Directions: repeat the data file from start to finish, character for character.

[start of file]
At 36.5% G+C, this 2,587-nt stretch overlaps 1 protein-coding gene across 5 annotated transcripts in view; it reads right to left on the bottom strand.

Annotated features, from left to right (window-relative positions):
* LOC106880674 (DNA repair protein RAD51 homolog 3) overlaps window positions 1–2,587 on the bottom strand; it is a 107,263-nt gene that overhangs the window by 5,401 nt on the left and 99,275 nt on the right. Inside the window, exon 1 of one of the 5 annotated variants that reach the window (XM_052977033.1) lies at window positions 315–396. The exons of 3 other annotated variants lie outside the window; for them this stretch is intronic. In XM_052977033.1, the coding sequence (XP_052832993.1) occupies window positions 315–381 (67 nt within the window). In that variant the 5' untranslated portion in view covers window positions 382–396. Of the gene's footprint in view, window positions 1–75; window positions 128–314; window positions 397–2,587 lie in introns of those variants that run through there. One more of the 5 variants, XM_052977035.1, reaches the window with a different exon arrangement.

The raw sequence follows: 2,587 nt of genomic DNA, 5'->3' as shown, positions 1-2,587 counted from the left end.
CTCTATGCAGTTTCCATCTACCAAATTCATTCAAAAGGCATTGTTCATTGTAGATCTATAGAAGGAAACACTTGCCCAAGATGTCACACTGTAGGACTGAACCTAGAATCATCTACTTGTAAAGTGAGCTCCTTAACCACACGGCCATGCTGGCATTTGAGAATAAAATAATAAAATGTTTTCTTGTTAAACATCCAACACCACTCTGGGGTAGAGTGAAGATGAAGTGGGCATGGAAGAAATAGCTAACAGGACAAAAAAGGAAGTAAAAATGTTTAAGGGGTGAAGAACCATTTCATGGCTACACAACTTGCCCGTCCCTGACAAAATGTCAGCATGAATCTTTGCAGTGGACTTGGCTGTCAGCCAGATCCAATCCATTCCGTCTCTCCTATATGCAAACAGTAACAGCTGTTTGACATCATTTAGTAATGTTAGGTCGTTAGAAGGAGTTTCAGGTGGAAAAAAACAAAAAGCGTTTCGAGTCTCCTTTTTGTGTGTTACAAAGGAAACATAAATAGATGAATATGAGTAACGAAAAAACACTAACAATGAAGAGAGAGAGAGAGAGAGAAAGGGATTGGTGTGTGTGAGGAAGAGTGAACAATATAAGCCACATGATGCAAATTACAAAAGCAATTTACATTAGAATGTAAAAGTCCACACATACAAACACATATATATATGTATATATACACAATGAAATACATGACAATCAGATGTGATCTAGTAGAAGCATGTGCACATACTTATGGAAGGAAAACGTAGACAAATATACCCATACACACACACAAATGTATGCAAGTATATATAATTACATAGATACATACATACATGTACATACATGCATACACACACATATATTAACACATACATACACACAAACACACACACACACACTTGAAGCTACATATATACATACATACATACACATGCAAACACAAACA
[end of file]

At 36.5% G+C, this 2,587-nt stretch overlaps 1 protein-coding gene across 5 annotated transcripts in view; it reads right to left on the bottom strand.

Annotated features, from left to right (window-relative positions):
* LOC106880674 (DNA repair protein RAD51 homolog 3) overlaps window positions 1–2,587 on the bottom strand; it is a 107,263-nt gene that overhangs the window by 5,401 nt on the left and 99,275 nt on the right. Inside the window, exon 1 of one of the 5 annotated variants that reach the window (XM_052977033.1) lies at window positions 315–396. The exons of 3 other annotated variants lie outside the window; for them this stretch is intronic. In XM_052977033.1, the coding sequence (XP_052832993.1) occupies window positions 315–381 (67 nt within the window). In that variant the 5' untranslated portion in view covers window positions 382–396. Of the gene's footprint in view, window positions 1–75; window positions 128–314; window positions 397–2,587 lie in introns of those variants that run through there. One more of the 5 variants, XM_052977035.1, reaches the window with a different exon arrangement.

The raw sequence follows: 2,587 nt of genomic DNA, 5'->3' as shown, positions 1-2,587 counted from the left end.
CTCTATGCAGTTTCCATCTACCAAATTCATTCAAAAGGCATTGTTCATTGTAGATCTATAGAAGGAAACACTTGCCCAAGATGTCACACTGTAGGACTGAACCTAGAATCATCTACTTGTAAAGTGAGCTCCTTAACCACACGGCCATGCTGGCATTTGAGAATAAAATAATAAAATGTTTTCTTGTTAAACATCCAACACCACTCTGGGGTAGAGTGAAGATGAAGTGGGCATGGAAGAAATAGCTAACAGGACAAAAAAGGAAGTAAAAATGTTTAAGGGGTGAAGAACCATTTCATGGCTACACAACTTGCCCGTCCCTGACAAAATGTCAGCATGAATCTTTGCAGTGGACTTGGCTGTCAGCCAGATCCAATCCATTCCGTCTCTCCTATATGCAAACAGTAACAGCTGTTTGACATCATTTAGTAATGTTAGGTCGTTAGAAGGAGTTTCAGGTGGAAAAAAACAAAAAGCGTTTCGAGTCTCCTTTTTGTGTGTTACAAAGGAAACATAAATAGATGAATATGAGTAACGAAAAAACACTAACAATGAAGAGAGAGAGAGAGAGAGAAAGGGATTGGTGTGTGTGAGGAAGAGTGAACAATATAAGCCACATGATGCAAATTACAAAAGCAATTTACATTAGAATGTAAAAGTCCACACATACAAACACATATATATATGTATATATACACAATGAAATACATGACAATCAGATGTGATCTAGTAGAAGCATGTGCACATACTTATGGAAGGAAAACGTAGACAAATATACCCATACACACACACAAATGTATGCAAGTATATATAATTACATAGATACATACATACATGTACATACATGCATACACACACATATATTAACACATACATACACACAAACACACACACACACACTTGAAGCTACATATATACATACATACATACACATGCAAACACAAACA